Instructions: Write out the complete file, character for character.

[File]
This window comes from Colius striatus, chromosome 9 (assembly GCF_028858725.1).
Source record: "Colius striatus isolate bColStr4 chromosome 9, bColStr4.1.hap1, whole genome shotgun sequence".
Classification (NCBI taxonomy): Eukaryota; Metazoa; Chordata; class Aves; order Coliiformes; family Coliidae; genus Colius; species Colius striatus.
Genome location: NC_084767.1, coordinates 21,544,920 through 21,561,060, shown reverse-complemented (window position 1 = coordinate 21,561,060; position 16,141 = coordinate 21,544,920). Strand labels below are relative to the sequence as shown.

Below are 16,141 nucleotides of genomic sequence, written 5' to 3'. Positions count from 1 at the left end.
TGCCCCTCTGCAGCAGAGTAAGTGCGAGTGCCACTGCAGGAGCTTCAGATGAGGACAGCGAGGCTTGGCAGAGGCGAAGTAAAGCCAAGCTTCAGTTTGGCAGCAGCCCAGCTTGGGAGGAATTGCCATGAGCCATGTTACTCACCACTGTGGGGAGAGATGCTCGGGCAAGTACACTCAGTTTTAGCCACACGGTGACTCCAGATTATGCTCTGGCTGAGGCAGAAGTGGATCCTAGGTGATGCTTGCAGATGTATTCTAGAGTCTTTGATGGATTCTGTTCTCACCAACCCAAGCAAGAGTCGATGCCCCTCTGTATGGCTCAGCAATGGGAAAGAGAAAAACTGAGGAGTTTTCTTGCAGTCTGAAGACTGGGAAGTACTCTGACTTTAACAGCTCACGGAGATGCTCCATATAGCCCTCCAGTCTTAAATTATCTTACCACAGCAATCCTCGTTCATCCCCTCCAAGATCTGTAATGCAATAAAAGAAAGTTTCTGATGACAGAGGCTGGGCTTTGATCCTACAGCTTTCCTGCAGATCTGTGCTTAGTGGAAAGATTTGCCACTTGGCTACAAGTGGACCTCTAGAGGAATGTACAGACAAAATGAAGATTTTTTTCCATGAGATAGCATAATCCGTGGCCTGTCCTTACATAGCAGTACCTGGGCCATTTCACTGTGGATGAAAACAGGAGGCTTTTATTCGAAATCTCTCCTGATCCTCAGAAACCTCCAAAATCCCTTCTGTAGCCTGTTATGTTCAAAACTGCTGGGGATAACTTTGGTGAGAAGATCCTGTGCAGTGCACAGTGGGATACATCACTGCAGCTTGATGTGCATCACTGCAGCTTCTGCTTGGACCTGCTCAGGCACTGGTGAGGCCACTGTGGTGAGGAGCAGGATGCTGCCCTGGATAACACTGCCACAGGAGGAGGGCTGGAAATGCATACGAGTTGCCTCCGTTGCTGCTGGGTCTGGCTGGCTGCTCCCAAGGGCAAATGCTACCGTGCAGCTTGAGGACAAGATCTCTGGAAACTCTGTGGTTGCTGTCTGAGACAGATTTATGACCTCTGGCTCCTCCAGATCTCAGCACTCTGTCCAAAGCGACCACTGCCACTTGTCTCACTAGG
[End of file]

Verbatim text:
This window comes from Colius striatus, chromosome 9 (assembly GCF_028858725.1).
Source record: "Colius striatus isolate bColStr4 chromosome 9, bColStr4.1.hap1, whole genome shotgun sequence".
Classification (NCBI taxonomy): Eukaryota; Metazoa; Chordata; class Aves; order Coliiformes; family Coliidae; genus Colius; species Colius striatus.
Genome location: NC_084767.1, coordinates 21,544,920 through 21,561,060, shown reverse-complemented (window position 1 = coordinate 21,561,060; position 16,141 = coordinate 21,544,920). Strand labels below are relative to the sequence as shown.

Below are 16,141 nucleotides of genomic sequence, written 5' to 3'. Positions count from 1 at the left end.
TGCCCCTCTGCAGCAGAGTAAGTGCGAGTGCCACTGCAGGAGCTTCAGATGAGGACAGCGAGGCTTGGCAGAGGCGAAGTAAAGCCAAGCTTCAGTTTGGCAGCAGCCCAGCTTGGGAGGAATTGCCATGAGCCATGTTACTCACCACTGTGGGGAGAGATGCTCGGGCAAGTACACTCAGTTTTAGCCACACGGTGACTCCAGATTATGCTCTGGCTGAGGCAGAAGTGGATCCTAGGTGATGCTTGCAGATGTATTCTAGAGTCTTTGATGGATTCTGTTCTCACCAACCCAAGCAAGAGTCGATGCCCCTCTGTATGGCTCAGCAATGGGAAAGAGAAAAACTGAGGAGTTTTCTTGCAGTCTGAAGACTGGGAAGTACTCTGACTTTAACAGCTCACGGAGATGCTCCATATAGCCCTCCAGTCTTAAATTATCTTACCACAGCAATCCTCGTTCATCCCCTCCAAGATCTGTAATGCAATAAAAGAAAGTTTCTGATGACAGAGGCTGGGCTTTGATCCTACAGCTTTCCTGCAGATCTGTGCTTAGTGGAAAGATTTGCCACTTGGCTACAAGTGGACCTCTAGAGGAATGTACAGACAAAATGAAGATTTTTTTCCATGAGATAGCATAATCCGTGGCCTGTCCTTACATAGCAGTACCTGGGCCATTTCACTGTGGATGAAAACAGGAGGCTTTTATTCGAAATCTCTCCTGATCCTCAGAAACCTCCAAAATCCCTTCTGTAGCCTGTTATGTTCAAAACTGCTGGGGATAACTTTGGTGAGAAGATCCTGTGCAGTGCACAGTGGGATACATCACTGCAGCTTGATGTGCATCACTGCAGCTTCTGCTTGGACCTGCTCAGGCACTGGTGAGGCCACTGTGGTGAGGAGCAGGATGCTGCCCTGGATAACACTGCCACAGGAGGAGGGCTGGAAATGCATACGAGTTGCCTCCGTTGCTGCTGGGTCTGGCTGGCTGCTCCCAAGGGCAAATGCTACCGTGCAGCTTGAGGACAAGATCTCTGGAAACTCTGTGGTTGCTGTCTGAGACAGATTTATGACCTCTGGCTCCTCCAGATCTCAGCACTCTGTCCAAAGCGACCACTGCCACTTGTCTCACTAGG